E Dark Rooms

Back before digital, we had dark rooms to develop pictures. They were dangerous places with lots of chemicals and plenty of room for error as film revealed their images on expensive paper. The best quote for last week’s risk reduction came from ECB Draghi after the ECB added fresh stimulus: “The fact that the climate has become more uncertain doesn’t mean that one has to stay put. In a dark room you move with tiny steps,” he added. “You don’t run but you do move.” The question for the week ahead rests on how dark the room is for other regions with China a key focus. Over the weekend we got to focus on the China M2 and the belt and road push into EU politics. We also got more Brexit headlines and darkness in Venezuela - all of these stories are going to set the baseline for developing market mood into Monday as the risk-off Friday is likely to continue despite the best efforts of Draghi and the seasonal push for buying into 1Q end. The Ides of March risks seem higher than usual with the reversal of technology a blowback to the dangers of mixing the wrong monetary signals with political noise.

  • Does the China slower M2 and lower new loans mean there is less growth in 2Q? The stimulus of fresh credit and infrastructure spending rests on the PBOC policy. Over the weekend, China new CNY loans fell back to CNY885.8bn after the CNY3.23trn – this was less than the CNY975bn expected. Outstanding loan growth held 13.4% y/y as the PBOC noted, the Jan-Feb result was stable.  However, the total social financing drops to CNY703bn from CNY4.64trn – slowing to 10.1% from 10.4%, still above the 9.8% historic lows of December, but below the CNY1.3trn expected. The broad M2 money supply grew at 8% down from 8.4% - and below the 8.4% expected. Some of the decline in new lending may have resulted from government efforts to rein in speculative lending that was fueling the sharp rebound in the Chinese stock market. The PBOC Governor, after the release, promised “prudent” policy. There is still some room for the PBOC to cut reserve requirement ratios (RRRs), although the amount of room is less compared with a few years ago, Yi said.
  • Does the China Belt and Road help or hurt global growth in 2Q? There is a dynamic balance between the credit offered by China on infrastructure buildouts from the BRI and the US pushback against it mixed with the risk of too much unsustainable debt. Italy now wants to sign a China Belt and Road deal to help its exports. The Deputy PM Di Maio noted it was wasn’t about strengthening China political ties. “Let it be clear that, if we are looking at the Silk Road towards China for our exports, it is not to strike a political deal with China but only to help our companies,” he said. A spokesman for the White House’s group of national security advisers, Garrett Marquis, on Saturday called the Chinese venture a “vanity project” that Italy should steer clear of.
  • Will we get Brexit clarity this week? There is a clear bias in the market to own GBP for a 1.36-1.40 retest on Brexit certainty. The weekend brought further UK political news as the government pushed to win its vote on Wednesday. We have an opportunity now to leave on March 29 or shortly thereafter and it’s important we grasp that opportunity because there is wind in the sails of people trying to stop Brexit,” UK foreign minister Hunt told the BBC. “If you want to stop Brexit you only need to do three things: kill this deal, get an extension, and then have a second referendum. Within three weeks those people could have two of those three things ... and quite possibly the third one could be on the way.”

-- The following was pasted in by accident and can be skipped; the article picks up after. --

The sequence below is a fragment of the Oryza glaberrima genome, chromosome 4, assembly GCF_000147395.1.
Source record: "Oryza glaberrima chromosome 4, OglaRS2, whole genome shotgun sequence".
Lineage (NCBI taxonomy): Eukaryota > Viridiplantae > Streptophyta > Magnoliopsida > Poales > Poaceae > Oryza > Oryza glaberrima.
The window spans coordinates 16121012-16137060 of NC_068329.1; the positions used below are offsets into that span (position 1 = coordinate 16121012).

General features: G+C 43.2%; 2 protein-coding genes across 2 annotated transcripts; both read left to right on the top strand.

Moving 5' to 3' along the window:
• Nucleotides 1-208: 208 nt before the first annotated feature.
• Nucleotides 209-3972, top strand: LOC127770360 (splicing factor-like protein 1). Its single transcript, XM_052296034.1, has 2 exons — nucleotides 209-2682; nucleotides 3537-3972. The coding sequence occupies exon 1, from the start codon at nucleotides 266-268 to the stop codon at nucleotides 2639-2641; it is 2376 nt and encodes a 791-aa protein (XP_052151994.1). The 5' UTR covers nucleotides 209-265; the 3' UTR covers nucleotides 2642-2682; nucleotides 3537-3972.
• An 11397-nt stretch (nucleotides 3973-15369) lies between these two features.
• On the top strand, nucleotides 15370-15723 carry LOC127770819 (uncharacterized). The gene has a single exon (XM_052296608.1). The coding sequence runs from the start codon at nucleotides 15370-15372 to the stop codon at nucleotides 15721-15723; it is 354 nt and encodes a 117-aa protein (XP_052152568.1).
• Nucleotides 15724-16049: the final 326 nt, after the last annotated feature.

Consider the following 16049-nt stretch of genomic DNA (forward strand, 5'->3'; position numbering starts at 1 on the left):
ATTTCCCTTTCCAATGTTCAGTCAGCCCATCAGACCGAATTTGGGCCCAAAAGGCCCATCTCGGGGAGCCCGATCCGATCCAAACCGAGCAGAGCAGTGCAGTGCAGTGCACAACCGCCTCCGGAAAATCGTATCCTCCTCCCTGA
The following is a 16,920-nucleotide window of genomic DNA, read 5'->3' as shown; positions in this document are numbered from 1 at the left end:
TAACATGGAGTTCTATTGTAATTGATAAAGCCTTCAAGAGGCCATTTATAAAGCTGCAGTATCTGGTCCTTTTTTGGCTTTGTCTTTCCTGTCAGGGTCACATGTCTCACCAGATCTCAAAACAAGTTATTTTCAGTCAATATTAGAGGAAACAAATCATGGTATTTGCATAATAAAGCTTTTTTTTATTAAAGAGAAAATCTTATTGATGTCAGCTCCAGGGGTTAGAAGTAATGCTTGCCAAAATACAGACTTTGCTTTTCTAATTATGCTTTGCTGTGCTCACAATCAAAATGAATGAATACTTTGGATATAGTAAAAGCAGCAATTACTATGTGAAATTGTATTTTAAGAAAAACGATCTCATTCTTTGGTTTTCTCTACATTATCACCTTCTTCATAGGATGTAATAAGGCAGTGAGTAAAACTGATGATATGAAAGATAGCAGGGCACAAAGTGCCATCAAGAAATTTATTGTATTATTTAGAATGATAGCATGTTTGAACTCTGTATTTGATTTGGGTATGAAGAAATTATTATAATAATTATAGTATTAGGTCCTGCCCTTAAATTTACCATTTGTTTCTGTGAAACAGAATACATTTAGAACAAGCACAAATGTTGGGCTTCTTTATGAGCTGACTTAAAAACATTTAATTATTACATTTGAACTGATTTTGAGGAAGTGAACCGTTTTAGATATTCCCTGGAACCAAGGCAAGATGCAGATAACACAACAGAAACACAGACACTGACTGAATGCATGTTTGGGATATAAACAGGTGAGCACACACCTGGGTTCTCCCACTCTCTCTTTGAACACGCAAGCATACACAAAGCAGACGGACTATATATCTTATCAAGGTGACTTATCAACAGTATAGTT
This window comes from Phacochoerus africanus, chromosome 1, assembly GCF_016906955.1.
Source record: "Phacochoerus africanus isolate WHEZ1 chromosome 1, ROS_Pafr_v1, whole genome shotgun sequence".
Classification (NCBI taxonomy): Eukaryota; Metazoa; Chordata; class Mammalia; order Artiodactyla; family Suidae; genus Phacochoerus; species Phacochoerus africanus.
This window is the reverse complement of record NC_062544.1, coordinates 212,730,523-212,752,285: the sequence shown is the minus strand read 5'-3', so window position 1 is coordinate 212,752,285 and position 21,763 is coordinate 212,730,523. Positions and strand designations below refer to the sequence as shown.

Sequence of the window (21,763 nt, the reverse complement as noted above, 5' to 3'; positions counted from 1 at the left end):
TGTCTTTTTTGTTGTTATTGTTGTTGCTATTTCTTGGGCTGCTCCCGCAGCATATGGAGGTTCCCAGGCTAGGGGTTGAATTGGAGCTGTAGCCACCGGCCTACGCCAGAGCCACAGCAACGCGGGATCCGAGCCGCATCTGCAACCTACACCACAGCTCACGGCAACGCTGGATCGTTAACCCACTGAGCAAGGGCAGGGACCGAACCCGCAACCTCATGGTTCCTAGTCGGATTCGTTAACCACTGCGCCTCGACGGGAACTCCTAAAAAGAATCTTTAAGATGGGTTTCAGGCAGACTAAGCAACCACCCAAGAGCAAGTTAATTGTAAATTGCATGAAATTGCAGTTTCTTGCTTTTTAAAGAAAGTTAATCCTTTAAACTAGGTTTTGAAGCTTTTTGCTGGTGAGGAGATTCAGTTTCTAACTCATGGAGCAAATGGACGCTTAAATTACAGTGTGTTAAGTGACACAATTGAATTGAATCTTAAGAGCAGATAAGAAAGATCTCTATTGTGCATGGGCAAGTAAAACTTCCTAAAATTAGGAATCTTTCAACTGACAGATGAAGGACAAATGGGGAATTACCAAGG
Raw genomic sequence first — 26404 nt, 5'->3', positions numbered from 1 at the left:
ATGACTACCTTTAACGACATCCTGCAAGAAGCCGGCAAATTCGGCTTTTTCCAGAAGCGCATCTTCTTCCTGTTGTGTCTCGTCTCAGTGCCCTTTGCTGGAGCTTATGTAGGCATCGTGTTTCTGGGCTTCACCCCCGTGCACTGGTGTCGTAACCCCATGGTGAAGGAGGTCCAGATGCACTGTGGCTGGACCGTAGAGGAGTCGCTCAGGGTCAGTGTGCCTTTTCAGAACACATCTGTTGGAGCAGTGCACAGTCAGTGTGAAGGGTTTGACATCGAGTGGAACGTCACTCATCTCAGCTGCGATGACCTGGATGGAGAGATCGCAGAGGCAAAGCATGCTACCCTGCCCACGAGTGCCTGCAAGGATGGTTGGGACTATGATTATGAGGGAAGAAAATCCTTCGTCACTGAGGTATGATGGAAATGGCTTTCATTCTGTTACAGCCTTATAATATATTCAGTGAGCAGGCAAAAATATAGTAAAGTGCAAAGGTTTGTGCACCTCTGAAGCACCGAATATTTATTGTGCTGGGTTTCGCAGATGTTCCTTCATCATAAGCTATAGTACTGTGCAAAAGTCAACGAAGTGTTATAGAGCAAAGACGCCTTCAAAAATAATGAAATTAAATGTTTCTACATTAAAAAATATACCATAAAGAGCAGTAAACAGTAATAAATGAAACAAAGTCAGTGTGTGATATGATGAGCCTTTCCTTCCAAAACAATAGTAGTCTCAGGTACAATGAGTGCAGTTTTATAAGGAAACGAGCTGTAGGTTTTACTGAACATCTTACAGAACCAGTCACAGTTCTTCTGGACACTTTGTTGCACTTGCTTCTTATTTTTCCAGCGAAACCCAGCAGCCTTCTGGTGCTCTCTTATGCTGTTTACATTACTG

• Do the Venezuela black outs mean the regime change is closer? Markets are watching oil, FX and regional LATAM for a shift should the weekend blackouts mean a regime change is closer. Thousands took to the streets on Saturday to protest the government of President Nicolás Maduro as a large power failure stretched into the weekend. Meanwhile, opposition leader Juan Guaidó said he planned to organize a tour of Venezuela in the coming days to rally support for a massive protest in the capital.

Question for the Week AheadWhat matters most the data or the reaction of central bankers to it?  The last week worries some investors as the fall in EUR and the hit to banks there highlight the issue of the ECB responding to the weaker 1Q data and their forecasts for a longer timeframe for the present soft patch. This begs the comparison to the FOMC and with the Fed meeting, March 20-21 the speeches this week set the tone with Powell likely to make clear that the balance sheet will be addressed. How the FOMC manages expectations matters and is likely more powerful than the present economic data which is mixed at best. The key NFIB and Michigan surveys are both out this week and are likely to bet the backdrop for understanding the goal of the FOMC in holding a “goldilocks” framework – not too hot or too cold for the US economy with only a dotted line reference to the world. The response of the PBOC to its total social financing data over the weekend was underwhelming and will also be in focus given the data on retail sales and industrial production this week. Further weakness in China growth will not sit well and lead to more talk of the PBOC cutting the RRR or more. QE and ZIRP are not solely the tools of the EU, Japan or the US. Of course, the other risk to markets is the reaction of politicians with the US President unlikely to support a Fed that remains normal and not supportive for his reelection or targeting the S&P500. This may be the key chart to consider

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